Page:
Australia’s Earliest Films

Patineur grotesque
R: Marius Sestier. P: Lumière Brothers. AUS 1896
Filming Locations: Prince Alfred Park, Sydney, New South Wales, Australia
Print: National Film and Sound Archive of Australia

“When frères Lumière representative to Australia, Marius Sestier, arrived in Sydney in mid September 1896 one of his tasks was to not only show films but to make films. With his Australian concessionaire, Henry Walter Barnett, the pair made Australia’s first film Passengers Leaving SS Brighton at Manly in Sydney. The first screening of that film at the Salon Lumière on 27 October 1896 was a success and Sestier announced more local films to come. (…) Patineur Grotesque, aka The Humourous Rollerskater or The Burlesque Roller Skater, was made in Prince Alfred Park, Sydney but the exact date is still unknown. Despite this, the film’s first screening was not in Australia, but in Lyon, France on 28 February 1897. It is believed that the film had never been screened in Australia until 2010. (…)

In 2005, Coralie Martin, an intern of the NFSA’s Research Program identified two films made in Australia by Marius Sestier in 1896 which were not in the NFSA’s Collection. (…) One film was from the Melbourne Cup Carnival Series shot in Melbourne in 1896 and was added to the titles already held. The Melbourne Cup film was readily identified as the weighing-in for the Cup, in which the jockeys ride their horses to the weighing room on the Flemington racecourse and are weighed for correct weight before the race. The other film was of a burlesque (comic) roller skater also made in 1896. The second film of a roller skater, Patineur Grotesque, was unknown to NFSA curators as there had been no previous mention of this film in Australia. (..) Burlesque rollerskating had been included on the stage since the 1880s in Australia and around the world. A burlesque rollerskater was often hired to perform at outside venues such as skating rinks, circuses, aquariums or other places of amusement. Now also recognised as Australia’s first comedy film, it is interesting to note that French film historian, Georges Sadoul, in his 1973 rewrite of ‘L’invention du Cinéma’, refers to Patineur Grotesque as the forerunner to the work of Charlie Chaplin and Max Linder.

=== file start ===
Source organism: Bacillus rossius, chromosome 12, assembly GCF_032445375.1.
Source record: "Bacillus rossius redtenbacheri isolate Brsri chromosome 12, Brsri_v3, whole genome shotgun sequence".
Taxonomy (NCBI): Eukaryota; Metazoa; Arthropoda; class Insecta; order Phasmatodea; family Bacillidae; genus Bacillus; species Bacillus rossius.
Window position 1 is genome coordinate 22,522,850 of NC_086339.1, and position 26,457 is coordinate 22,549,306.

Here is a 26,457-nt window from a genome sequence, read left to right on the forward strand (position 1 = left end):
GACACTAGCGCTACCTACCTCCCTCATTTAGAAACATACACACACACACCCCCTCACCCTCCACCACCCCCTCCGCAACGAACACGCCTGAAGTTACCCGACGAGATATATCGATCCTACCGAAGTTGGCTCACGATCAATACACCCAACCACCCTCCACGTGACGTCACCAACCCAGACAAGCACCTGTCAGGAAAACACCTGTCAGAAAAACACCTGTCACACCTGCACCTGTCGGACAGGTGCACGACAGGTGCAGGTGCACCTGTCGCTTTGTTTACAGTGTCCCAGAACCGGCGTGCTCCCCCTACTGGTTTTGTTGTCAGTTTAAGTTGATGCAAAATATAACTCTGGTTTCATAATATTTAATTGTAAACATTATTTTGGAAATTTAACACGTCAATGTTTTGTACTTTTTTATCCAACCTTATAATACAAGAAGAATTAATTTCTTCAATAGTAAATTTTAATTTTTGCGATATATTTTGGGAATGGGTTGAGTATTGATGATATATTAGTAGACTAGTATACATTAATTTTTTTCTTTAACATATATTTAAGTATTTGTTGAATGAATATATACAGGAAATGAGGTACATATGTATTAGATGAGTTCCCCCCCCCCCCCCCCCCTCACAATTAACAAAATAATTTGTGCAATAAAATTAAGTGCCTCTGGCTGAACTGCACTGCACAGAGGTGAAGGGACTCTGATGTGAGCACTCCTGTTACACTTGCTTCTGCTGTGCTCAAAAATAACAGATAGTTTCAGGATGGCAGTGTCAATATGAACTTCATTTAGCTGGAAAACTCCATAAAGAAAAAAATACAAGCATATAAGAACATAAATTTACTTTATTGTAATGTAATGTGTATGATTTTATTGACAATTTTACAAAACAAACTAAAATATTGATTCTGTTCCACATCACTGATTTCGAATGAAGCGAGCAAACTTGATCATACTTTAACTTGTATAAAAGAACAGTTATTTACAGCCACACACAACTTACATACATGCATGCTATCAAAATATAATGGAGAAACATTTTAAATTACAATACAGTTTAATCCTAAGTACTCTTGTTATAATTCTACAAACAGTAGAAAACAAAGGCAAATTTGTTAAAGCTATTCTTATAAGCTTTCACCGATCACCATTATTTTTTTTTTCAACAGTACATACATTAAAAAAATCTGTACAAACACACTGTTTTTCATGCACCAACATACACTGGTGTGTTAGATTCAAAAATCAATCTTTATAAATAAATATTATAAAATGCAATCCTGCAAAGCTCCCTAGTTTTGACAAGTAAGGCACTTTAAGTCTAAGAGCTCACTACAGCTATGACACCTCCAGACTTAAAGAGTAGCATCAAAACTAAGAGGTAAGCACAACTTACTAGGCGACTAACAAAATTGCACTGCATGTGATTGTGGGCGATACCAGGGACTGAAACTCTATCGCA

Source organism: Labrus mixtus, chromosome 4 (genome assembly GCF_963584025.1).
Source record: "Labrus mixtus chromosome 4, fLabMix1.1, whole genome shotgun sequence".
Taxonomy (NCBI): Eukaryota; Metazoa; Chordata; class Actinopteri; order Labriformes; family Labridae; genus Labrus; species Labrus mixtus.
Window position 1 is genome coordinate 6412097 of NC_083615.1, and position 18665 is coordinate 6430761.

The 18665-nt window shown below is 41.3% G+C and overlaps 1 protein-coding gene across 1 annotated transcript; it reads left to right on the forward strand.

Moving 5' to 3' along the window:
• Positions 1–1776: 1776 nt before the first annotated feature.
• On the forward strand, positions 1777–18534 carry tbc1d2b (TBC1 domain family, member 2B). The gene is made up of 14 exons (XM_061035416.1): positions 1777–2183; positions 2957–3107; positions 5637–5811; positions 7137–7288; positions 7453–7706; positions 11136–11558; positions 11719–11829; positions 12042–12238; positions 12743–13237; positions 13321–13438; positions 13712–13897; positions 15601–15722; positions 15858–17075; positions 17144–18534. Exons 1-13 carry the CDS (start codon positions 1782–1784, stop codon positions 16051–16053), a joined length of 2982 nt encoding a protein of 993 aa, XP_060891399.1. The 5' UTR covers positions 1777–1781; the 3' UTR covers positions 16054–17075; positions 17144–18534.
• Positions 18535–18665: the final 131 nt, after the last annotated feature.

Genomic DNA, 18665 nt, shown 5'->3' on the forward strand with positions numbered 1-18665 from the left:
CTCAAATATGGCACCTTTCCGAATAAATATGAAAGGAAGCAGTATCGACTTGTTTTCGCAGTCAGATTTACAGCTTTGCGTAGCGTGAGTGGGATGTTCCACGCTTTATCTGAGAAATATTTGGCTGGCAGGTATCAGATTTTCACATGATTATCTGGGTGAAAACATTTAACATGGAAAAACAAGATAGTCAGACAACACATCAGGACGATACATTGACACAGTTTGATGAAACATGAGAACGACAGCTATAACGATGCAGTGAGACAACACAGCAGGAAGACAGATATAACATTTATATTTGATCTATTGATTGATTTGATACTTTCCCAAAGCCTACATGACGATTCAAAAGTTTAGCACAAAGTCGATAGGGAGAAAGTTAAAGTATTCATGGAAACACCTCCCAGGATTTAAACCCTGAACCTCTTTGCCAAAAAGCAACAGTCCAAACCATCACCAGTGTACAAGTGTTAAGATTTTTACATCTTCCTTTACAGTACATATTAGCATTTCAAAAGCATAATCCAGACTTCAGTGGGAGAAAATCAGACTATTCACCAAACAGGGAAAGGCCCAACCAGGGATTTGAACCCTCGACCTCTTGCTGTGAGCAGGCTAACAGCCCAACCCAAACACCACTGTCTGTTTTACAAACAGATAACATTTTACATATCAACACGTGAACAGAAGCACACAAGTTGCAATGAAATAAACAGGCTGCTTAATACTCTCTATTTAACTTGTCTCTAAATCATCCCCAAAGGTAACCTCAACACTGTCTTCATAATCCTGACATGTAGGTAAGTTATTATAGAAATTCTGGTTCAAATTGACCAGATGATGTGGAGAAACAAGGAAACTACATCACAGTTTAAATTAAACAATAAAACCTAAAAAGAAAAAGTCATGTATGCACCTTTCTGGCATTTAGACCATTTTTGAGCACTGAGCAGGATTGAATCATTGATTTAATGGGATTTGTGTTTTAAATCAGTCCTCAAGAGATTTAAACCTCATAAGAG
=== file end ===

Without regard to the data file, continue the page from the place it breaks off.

National Film and Sound Archive of Australia

For more about Marius Sestier see Salon Lumière: Australia’s first cinema

The Melbourne Cup Horse Races in Australia
R: Marius Sestier / H. Walter Barnett. P: Lumière Brothers. AUS 1896
Print: National Film and Sound Archive of Australia

>>> more early Australian films here: Australia